The 2009 Philadelphia Sake Fest featured a wide variety of sake, shochu, and two beers. While the beer part of it made little sense to me, the shochu is certainly a welcome addition as this beverage has received a tremendous amount of attention in Japan, but very little recognition here in the US.
A few specific selections from the evening stood head and shoulders above the rest. Of course, some of my all-time favorites were available, such as Tsukinokatsura’s Yanagi Junmai Ginjo, Dassai Junmai Ginjo, and Dewatsuru Junmai. In addition, there were a few other standouts both good and bad.
Masumi Kara-kuchi ki-ippon (below) is a round and full sake that isn’t overstated. Soft but full and brewed in Nagano.
The distributor presenting Raifuku Concentrate and Sakurafubuki specializes in unique and hard to find items. They shared with me that Sakurafubuki is minimally produced with only about 200 cases made. Raifuku concentrate was a fascinating drink. Introduced as “Japanese Brandy,” it is soft, smooth and fairly sweet. Somewhat cloying but very enjoyable.
Okunomatsu is always a delight to taste and here they had both the Ginjo (below) and the Tokubestu Junmai which is also a nama-chozo sake (one of my favorite types of sake pasteurized only once after brewing).
One of the items that was a bit of a let down this year was Kikusui Funaguchi. This sake is placed in a can to protect it from damage as it is extra sensitive to light, heat or other factors, which might normally damage wine or sake. This was a bit heavy and cloying, and despite the precautions, it felt as though it had perhaps experienced some detrimental temperature extremes in transit. The other confusing issue with this sake is that it is listed as both Honjozo and Genshu. Genshu means that the beverage is “cask strength:” not diluted or, in my mind, altered from the way it leaves the fermentation tank (outside of having the solid stuff taken out). Honjozo means that distilled spirits of one kind or another have been added, so to call something “Honjozo Genshu” seems really bizarre and out of place to me.
The sake below was something interesting from the folks at SakeOne in the U.S. While I don’t care for most of the sake they produce, they have recently begun to offer a shochu with origins around the world. The barley comes from Canada, the distillery is in Vietnam, and the company is Japanese. This was a good, clean, straightforward shochu that I found very enjoyable. If they follow their product model of good pricing and attractive packaging (which seems to be the plan) then the SakeOne group may well end up being the driving force in presenting shochu to the US.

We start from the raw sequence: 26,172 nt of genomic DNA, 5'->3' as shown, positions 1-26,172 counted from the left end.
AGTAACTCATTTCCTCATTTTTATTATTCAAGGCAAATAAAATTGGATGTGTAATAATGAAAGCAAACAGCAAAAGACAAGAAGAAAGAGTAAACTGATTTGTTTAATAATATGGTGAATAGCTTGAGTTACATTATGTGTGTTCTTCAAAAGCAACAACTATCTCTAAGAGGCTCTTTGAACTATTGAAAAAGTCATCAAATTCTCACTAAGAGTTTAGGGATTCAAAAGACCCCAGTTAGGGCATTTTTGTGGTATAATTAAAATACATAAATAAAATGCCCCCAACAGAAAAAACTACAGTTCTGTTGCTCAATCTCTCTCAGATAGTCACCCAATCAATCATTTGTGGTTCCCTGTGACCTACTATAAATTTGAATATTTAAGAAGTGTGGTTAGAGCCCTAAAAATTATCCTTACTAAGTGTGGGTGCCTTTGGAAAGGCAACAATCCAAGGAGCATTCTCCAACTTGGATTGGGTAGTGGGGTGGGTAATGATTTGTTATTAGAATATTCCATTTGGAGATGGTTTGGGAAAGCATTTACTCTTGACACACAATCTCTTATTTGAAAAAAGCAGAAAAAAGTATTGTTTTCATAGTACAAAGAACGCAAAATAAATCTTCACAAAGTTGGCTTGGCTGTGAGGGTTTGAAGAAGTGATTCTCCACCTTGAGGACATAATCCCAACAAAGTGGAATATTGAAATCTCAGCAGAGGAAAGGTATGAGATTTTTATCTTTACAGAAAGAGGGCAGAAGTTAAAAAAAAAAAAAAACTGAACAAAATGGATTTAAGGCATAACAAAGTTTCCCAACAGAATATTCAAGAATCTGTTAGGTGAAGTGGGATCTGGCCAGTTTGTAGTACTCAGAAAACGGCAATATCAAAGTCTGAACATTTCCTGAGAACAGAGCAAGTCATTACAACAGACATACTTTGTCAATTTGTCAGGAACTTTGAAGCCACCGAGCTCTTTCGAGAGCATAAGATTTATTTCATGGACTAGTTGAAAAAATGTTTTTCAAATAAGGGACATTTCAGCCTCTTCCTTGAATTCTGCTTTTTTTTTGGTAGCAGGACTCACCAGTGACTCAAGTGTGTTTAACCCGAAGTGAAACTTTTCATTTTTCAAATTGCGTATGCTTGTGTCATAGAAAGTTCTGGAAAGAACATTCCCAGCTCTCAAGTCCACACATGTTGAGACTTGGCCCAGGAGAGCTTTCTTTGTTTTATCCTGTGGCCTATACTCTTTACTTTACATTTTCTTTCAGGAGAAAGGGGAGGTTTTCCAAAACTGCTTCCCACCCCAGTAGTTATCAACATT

Yumehibiki Brightly is extra fortified plum wine. All plum wine is essentially shochu with plum infused in it, but this plum wine drank a little richer than most. More equivalent to a liquer in both strength and flavor, definitely worth seeking out (if only a distributor in PA would pick up this importers products).
Watari Bune and Yuki no Bosha were two of the best sake present. Both were at the same table, and were far above the other options at that table. They are very good, very enjoyable, and highly recommended. Seek them out if you have a chance. Sorry we don’t have a picture of the regular Yuki no Bosha. The nigori is also good, but somewhat like Dassai and the regular version is far superior to the nigori version.
Another all-time favorite is Umenishiki (below). This sake is produced in Ehime, in the far southern region of Japan, and is slightly sweet and cloying to cut through the traditional foods of Shikoku island. This is a great sake with a variety of foods, but especially baked or grilled fish of any kind.
Now we come to my secret soft spot for the evening. If I could have had a bottle of this and nothing else, well, that would have done me in, but even so, I would not have minded so much. Oni no te (Hand of the demon) is a shochu that is carefully aged for twenty years in casks that impart a wonderful vanilla bean aroma to the drink. While it packs quite a punch, I’d personally recommend treating it like good scotch. I’d probably prefer to have a small amount of ice with this, but even just neat it was a delight to experience.
I’ve been told that it is available as a Special Liquor Order item, but have not yet found it on the PLCB search system.
I was pleased to see and taste lots of old favorites at Sake Fest, as well as discover some great new gems (many of which you cannot purchase in Pennsylvania…yet).